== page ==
Finally, someone answered the question of whether bitmetal jacketed ammo is bad
This morning I woke up, sat up in bed, and read the most recent issue of Front Sight, the USPSA magazine.
Someone finally did an intelligent article on Russian bimetal ammo that is so popular nowadays. To make a long story short, using such ammo may shorten the life of your barrel. This is because the copper jacketing covering the steel jacketed bullet is extremely thin and tends to get entirely rubbed off in places while still in your barrel, so your barrel ends up being exposed to steel from the bullet.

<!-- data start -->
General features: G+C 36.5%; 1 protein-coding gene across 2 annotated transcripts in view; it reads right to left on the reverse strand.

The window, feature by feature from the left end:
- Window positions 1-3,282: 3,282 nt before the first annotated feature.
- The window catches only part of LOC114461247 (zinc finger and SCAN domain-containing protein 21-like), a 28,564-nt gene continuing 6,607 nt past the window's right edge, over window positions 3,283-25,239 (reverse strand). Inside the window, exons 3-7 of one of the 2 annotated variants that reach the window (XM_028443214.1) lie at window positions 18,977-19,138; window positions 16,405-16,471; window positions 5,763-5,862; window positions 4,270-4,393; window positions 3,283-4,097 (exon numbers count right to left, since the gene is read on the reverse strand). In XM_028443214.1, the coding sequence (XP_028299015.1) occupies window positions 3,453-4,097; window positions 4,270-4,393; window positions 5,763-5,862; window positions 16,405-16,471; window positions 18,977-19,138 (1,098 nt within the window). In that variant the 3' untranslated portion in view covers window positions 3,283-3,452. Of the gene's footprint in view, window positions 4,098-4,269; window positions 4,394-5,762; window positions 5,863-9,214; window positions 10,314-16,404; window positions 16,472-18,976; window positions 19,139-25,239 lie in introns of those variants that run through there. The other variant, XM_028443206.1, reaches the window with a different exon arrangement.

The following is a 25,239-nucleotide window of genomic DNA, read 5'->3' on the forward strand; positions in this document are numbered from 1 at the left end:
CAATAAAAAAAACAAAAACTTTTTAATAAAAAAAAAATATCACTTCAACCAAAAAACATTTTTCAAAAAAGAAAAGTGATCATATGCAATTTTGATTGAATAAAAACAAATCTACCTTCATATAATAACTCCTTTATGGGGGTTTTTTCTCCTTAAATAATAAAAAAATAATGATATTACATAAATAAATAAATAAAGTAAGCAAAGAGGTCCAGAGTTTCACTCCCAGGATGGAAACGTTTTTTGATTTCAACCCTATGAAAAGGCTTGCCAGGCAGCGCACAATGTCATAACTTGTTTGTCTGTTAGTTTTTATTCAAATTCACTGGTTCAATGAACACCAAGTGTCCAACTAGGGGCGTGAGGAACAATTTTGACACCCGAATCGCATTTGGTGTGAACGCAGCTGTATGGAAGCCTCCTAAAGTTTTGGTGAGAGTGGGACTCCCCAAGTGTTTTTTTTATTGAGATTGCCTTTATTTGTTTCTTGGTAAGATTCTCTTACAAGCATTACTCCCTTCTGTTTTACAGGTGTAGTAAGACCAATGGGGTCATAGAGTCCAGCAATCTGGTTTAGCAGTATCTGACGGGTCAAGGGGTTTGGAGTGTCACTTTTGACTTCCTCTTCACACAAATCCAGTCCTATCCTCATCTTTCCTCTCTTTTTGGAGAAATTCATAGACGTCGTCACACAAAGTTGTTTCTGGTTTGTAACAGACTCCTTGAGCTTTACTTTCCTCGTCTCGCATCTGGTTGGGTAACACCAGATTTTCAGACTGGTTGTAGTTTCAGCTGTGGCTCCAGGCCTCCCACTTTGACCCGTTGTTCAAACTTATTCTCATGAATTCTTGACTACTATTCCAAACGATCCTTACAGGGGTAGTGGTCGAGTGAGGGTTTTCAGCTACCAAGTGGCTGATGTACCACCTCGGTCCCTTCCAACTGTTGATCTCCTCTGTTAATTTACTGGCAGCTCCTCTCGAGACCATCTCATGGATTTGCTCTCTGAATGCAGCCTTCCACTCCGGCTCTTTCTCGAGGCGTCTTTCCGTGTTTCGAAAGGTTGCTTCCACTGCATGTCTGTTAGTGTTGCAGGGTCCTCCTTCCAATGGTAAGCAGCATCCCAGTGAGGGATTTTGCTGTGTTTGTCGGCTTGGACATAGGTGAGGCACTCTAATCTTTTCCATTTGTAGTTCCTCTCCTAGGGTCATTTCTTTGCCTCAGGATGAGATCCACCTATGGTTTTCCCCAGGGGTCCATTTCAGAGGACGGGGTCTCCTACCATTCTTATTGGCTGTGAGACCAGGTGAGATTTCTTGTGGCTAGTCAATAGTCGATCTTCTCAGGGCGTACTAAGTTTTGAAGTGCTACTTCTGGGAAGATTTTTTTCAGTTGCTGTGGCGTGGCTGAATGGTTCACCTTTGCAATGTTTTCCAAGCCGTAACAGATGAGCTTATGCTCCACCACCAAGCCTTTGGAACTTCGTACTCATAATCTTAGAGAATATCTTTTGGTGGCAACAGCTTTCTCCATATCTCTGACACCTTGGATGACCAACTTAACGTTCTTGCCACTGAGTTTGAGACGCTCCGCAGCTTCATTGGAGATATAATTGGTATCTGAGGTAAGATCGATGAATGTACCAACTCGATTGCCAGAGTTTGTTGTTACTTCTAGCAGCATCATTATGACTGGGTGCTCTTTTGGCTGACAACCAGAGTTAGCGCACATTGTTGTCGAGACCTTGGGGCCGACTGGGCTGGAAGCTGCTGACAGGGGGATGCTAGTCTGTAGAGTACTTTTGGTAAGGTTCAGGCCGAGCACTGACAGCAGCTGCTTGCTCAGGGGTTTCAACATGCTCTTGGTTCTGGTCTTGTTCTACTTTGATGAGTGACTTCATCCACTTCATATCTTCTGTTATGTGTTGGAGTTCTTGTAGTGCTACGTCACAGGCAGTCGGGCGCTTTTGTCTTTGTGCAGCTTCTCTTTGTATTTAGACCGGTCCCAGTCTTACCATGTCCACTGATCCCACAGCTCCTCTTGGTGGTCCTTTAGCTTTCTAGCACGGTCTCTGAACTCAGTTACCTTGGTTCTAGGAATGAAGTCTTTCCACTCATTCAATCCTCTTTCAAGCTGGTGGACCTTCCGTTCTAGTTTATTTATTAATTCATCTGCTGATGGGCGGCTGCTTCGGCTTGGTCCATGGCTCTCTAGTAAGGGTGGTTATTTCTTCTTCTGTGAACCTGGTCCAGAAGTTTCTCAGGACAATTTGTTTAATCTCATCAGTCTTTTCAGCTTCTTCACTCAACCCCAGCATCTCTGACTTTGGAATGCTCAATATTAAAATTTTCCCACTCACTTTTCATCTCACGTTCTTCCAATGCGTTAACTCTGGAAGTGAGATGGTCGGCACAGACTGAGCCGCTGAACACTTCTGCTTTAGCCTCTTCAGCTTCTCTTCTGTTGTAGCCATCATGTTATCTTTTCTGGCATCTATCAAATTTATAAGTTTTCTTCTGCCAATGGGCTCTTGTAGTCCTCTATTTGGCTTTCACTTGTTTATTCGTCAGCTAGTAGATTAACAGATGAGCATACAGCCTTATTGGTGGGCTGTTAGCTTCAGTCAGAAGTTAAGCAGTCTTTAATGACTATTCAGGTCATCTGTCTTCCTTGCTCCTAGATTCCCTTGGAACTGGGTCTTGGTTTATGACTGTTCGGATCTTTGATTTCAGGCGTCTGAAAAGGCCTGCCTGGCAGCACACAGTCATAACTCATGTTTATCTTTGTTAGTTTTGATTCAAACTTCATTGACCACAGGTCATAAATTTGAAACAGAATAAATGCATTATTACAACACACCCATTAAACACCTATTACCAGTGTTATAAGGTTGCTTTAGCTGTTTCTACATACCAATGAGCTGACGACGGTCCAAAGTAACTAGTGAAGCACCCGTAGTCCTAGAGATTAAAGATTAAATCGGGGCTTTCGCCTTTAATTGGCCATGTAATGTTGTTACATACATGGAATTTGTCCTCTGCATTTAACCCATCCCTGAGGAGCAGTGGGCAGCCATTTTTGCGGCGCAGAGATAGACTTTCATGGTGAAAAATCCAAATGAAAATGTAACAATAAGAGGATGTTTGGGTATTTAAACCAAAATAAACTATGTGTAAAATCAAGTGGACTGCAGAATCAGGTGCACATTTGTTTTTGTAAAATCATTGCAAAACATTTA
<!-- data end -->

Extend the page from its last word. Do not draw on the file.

The author used some university laboratory equipment to ascertain the composition of various Russian manufactured bullets, and also to determine how much material had been removed from bullets after they were fired from various firerams into a medium from which they could be recovered intact. According to the author you can see the thinness of the copper jacket for yourself if you take a piece of sandpaper to some of these bullets.
Sellier and Bellot, which is what I shoot through my .45, is okay, though, because the way that they economize is by using 30% brass and 70% copper in their jacketing, as opposed to 100% copper. So if you want to shoot cheap Eastern European ammo without running steel down your barrel, that could be the way to go.
I encourage everyone to read the article. Interesting stuff.